It is good to regularly weigh ourselves on the scale of God's Word. You will find it a holy exercise to read some Psalm of David and, as you meditate upon each verse, to ask yourself, "Can I say this? Have I felt as David felt? Has my heart ever been broken on account of sin, as his was when he penned his penitential psalms? Has my soul been full of true confidence in the hour of difficulty as his was when he sang of God's mercies in the cave of Adullam or in the holds of Engedi? Do I take the cup of salvation and call upon the name of the Lord?"
Then turn to the life of Christ, and as you read, ask yourself how far you are conformed to His likeness. Endeavor to discover whether you have the meekness, the humility, the lovely spirit that He constantly urged and displayed. Then take the epistles, and see whether you can go with the apostle in what he said of his experience. Have you ever cried out as he did, "Wretched man that I am! Who will deliver me from this body of death"? Have you ever felt his self-abasement? Have you seemed to yourself the chief of sinners, and less than the least of all the saints? Have you known anything of his devotion? Could you join with him and say, "For to me to live is Christ, and to die is gain"?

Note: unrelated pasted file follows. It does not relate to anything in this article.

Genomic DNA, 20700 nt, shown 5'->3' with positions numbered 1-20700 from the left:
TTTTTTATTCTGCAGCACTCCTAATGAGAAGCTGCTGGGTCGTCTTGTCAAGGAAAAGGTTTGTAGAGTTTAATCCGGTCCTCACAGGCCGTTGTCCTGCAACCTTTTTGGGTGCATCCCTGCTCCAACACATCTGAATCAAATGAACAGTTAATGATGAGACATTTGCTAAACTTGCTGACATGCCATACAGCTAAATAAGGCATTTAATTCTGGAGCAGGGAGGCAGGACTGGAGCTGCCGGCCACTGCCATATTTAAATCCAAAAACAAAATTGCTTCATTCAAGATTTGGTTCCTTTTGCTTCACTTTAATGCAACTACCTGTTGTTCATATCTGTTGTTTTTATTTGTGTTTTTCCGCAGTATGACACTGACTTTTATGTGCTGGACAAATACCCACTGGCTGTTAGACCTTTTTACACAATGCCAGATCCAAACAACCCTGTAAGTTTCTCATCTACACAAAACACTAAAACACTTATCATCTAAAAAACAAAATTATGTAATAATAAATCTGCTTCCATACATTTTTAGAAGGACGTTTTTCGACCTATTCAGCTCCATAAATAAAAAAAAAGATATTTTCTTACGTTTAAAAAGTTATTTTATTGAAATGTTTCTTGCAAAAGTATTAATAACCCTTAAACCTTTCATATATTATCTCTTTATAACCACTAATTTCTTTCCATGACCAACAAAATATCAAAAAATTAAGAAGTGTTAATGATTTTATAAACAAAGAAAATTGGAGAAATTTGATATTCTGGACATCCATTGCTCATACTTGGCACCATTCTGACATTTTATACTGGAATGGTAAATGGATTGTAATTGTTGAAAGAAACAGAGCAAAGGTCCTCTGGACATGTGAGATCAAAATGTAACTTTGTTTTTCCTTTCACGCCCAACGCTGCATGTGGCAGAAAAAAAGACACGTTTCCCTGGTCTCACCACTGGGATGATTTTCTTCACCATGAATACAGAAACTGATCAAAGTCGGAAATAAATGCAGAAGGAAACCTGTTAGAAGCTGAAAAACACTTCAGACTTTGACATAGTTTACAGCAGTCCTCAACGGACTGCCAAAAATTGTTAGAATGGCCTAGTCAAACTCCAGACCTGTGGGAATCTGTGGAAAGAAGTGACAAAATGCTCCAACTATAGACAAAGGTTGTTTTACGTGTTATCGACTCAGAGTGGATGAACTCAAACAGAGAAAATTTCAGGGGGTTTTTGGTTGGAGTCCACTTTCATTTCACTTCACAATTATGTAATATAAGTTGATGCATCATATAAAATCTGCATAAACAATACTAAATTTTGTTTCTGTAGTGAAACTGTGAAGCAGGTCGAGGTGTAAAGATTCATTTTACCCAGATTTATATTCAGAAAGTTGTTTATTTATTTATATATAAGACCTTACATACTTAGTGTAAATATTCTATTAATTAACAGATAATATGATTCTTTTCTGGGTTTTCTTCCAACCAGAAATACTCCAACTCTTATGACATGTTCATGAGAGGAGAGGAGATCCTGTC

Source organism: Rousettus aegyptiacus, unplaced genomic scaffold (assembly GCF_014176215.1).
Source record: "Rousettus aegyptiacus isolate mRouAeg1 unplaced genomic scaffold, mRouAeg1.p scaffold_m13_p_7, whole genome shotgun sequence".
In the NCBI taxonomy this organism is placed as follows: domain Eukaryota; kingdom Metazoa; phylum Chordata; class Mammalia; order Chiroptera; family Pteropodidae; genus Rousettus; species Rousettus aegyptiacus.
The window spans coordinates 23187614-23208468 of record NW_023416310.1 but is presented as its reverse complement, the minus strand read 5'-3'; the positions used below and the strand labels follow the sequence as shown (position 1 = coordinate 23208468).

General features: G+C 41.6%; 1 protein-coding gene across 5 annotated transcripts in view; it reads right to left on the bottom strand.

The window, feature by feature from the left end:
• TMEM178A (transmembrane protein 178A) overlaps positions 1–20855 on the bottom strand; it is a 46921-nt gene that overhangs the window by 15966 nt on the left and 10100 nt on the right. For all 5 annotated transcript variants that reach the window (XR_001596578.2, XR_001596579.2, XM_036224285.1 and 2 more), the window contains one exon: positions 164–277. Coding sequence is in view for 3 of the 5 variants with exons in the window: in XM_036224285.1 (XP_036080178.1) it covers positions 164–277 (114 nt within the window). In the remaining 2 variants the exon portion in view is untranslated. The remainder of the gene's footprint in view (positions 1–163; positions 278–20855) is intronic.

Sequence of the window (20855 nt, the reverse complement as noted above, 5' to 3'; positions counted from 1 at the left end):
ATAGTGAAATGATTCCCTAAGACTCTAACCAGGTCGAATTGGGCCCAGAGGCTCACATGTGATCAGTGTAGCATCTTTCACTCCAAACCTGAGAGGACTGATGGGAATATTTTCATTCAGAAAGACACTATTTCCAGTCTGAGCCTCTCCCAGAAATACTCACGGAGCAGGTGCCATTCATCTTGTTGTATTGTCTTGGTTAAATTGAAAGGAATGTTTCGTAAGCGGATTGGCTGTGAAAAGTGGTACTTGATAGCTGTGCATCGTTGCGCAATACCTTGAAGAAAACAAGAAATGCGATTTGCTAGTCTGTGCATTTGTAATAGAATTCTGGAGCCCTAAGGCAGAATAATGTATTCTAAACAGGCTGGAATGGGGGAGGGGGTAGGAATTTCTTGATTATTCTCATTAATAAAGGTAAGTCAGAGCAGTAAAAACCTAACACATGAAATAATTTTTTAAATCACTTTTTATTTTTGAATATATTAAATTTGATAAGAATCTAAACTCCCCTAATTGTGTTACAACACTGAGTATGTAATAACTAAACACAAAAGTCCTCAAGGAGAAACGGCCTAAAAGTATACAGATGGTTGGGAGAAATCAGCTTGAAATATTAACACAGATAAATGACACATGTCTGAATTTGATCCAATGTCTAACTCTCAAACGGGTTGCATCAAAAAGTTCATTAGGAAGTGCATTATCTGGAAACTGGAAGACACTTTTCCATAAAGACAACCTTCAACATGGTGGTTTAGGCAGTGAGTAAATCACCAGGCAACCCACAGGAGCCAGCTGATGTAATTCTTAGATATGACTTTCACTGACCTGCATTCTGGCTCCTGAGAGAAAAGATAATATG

If in this way we read God's Word as a test of our spiritual condition, we will often have good reason to pause and say, "Lord, I feel I have never yet been here. O bring me here! Give me the true penitence about which I am reading. Give me real faith; give me warmer zeal; inflame me with more fervent love; grant me the grace of meekness; make me more like Jesus. Do not allow me to be 'found wanting' when weighed in the balances of the Bible, in case I be found wanting in the scales of judgment." "Judge not, that you be not judged."